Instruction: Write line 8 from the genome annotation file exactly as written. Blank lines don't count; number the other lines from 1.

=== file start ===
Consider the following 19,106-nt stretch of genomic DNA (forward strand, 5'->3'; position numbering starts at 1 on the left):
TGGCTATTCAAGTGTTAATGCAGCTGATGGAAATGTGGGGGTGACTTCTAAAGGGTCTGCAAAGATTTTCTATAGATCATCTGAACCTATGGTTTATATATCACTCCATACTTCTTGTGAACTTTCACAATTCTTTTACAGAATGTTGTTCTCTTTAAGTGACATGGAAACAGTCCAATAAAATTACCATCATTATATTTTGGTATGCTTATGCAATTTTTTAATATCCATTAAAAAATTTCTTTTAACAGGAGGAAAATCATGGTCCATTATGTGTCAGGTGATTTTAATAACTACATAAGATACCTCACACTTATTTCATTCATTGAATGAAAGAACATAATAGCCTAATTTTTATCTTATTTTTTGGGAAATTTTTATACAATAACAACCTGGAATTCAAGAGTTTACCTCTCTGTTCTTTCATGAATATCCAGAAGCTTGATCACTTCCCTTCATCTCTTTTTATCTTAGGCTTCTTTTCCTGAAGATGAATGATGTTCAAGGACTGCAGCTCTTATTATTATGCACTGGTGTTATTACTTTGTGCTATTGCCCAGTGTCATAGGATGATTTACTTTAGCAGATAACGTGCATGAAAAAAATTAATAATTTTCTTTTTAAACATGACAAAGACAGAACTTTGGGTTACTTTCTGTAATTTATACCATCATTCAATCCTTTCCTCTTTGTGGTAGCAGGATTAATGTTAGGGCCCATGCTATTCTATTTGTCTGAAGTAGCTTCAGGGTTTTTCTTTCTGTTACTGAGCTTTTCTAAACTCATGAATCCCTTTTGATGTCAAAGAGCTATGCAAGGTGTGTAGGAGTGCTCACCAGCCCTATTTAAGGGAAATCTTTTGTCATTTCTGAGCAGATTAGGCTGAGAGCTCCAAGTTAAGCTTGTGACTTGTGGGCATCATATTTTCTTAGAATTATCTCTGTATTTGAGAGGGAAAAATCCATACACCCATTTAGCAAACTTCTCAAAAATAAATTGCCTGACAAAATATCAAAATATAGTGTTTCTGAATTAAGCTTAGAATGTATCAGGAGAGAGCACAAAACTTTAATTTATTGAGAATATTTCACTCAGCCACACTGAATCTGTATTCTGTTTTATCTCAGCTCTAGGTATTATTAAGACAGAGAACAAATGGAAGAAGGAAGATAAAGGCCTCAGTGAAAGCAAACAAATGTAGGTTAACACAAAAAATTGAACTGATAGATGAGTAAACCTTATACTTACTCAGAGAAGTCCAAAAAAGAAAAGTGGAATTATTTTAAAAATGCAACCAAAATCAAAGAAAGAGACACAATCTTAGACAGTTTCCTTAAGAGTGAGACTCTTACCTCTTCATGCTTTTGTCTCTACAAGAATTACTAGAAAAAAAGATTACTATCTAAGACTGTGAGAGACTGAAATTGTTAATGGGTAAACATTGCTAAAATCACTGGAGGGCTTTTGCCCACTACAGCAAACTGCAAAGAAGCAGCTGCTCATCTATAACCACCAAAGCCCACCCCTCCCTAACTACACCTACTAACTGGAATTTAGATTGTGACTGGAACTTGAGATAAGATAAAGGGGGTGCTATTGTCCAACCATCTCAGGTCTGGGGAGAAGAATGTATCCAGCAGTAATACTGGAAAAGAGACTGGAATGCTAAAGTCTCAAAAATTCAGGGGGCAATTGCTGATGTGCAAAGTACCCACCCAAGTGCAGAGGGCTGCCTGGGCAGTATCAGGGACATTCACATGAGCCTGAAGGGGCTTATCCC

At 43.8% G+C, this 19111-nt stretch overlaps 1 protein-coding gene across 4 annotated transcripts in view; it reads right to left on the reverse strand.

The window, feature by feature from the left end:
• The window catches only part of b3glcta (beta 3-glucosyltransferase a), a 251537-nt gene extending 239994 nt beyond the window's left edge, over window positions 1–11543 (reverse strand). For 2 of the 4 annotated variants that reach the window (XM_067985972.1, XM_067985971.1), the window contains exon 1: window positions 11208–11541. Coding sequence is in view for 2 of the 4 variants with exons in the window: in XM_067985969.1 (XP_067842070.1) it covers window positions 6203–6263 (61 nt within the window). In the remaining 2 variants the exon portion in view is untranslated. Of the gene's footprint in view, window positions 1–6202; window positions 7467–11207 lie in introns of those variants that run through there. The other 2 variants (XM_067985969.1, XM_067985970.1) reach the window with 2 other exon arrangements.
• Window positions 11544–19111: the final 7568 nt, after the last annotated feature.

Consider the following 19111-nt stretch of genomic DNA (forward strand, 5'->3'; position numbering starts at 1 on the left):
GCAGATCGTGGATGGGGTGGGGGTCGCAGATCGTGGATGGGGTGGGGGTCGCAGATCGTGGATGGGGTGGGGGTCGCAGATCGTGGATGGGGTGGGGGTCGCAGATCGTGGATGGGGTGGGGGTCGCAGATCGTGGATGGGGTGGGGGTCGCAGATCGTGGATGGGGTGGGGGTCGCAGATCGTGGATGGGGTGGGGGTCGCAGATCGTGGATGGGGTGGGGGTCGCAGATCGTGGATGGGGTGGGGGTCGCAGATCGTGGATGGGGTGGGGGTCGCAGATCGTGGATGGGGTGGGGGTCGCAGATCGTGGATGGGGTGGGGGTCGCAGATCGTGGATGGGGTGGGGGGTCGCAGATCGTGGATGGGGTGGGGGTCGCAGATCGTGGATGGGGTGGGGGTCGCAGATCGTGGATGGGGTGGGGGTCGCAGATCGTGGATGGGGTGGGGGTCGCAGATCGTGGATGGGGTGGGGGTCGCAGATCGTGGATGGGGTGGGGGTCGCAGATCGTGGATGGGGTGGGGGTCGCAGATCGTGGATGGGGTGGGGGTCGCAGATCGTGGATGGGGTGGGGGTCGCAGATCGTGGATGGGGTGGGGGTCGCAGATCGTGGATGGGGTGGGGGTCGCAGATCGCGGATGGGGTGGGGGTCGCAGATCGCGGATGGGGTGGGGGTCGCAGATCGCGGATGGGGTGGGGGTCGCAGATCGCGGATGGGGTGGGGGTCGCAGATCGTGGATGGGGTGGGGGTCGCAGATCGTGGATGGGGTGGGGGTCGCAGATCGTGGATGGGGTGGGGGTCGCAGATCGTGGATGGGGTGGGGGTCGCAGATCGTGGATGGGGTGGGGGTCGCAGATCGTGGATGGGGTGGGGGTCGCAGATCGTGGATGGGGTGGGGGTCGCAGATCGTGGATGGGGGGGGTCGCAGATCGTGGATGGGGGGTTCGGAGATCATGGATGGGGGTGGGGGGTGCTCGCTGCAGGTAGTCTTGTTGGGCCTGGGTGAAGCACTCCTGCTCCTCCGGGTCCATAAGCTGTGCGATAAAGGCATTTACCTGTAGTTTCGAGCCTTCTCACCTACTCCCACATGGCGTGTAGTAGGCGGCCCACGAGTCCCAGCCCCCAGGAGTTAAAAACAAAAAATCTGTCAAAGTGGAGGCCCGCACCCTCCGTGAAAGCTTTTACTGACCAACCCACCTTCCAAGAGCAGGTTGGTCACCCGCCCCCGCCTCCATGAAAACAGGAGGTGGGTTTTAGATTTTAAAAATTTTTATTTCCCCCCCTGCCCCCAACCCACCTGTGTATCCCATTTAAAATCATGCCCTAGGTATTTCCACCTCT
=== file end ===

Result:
GCAGATCGTGGATGGGGTGGGGGTCGCAGATCGTGGATGGGGTGGGGGTCGCAGATCGTGGATGGGGTGGGGGTCGCAGATCGTGGATGGGGTGGGGGTCGCAGATCGTGGATGGGGTGGGGGTCGCAGATCGTGGATGGGGTGGGGGTCGCAGATCGTGGATGGGGTGGGGGTCGCAGATCGTGGATGGGGTGGGGGTCGCAGATCGTGGATGGGGTGGGGGTCGCAGATCGTGGATGGGGTGGGGGTCGCAGATCGTGGATGGGGTGGGGGTCGCAGATCGTGGATGGGGTGGGGGTCGCAGATCGTGGATGGGGTGGGGGTCGCAGATCGTGGATGGGGTGGGGGGTCGCAGATCGTGGATGGGGTGGGGGTCGCAGATCGTGGATGGGGTGGGGGTCGCAGATCGTGGATGGGGTGGGGGTCGCAGATCGTGGATGGGGTGGGGGTCGCAGATCGTGGATGGGGTGGGGGTCGCAGATCGTGGATGGGGTGGGGGTCGCAGATCGTGGATGGGGTGGGGGTCGCAGATCGTGGATGGGGTGGGGGTCGCAGATCGTGGATGGGGTGGGGGTCGCAGATCGTGGATGGGGTGGGGGTCGCAGATCGTGGATGGGGTGGGGGTCGCAGATCGCGGATGGGGTGGGGGTCGCAGATCGCGGATGGGGTGGGGGTCGCAGATCGCGGATGGGGTGGGGGTCGCAGATCGCGGATGGGGTGGGGGTCGCAGATCGTGGATGGGGTGGGGGTCGCAGATCGTGGATGGGGTGGGGGTCGCAGATCGTGGATGGGGTGGGGGTCGCAGATCGTGGATGGGGTGGGGGTCGCAGATCGTGGATGGGGTGGGGGTCGCAGATCGTGGATGGGGTGGGGGTCGCAGATCGTGGATGGGGTGGGGGTCGCAGATCGTGGATGGGGGGGGTCGCAGATCGTGGATGGGGGGTTCGGAGATCATGGATGGGGGTGGGGGGTGCTCGCTGCAGGTAGTCTTGTTGGGCCTGGGTGAAGCACTCCTGCTCCTCCGGGTCCATAAGCTGTGCGATAAAGGCATTTACCTGTAGTTTCGAGCCTTCTCACCTACTCCCACATGGCGTGTAGTAGGCGGCCCACGAGTCCCAGCCCCCAGGAGTTAAAAACAAAAAATCTGTCAAAGTGGAGGCCCGCACCCTCCGTGAAAGCTTTTACTGACCAACCCACCTTCCAAGAGCAGGTTGGTCACCCGCCCCCGCCTCCATGAAAACAGGAGGTGGGTTTTAGATTTTAAAAATTTTTATTTCCCCCCCTGCCCCCAACCCACCTGTGTATCCCATTTAAAATCATGCCCTAGGTATTTCCACCTCT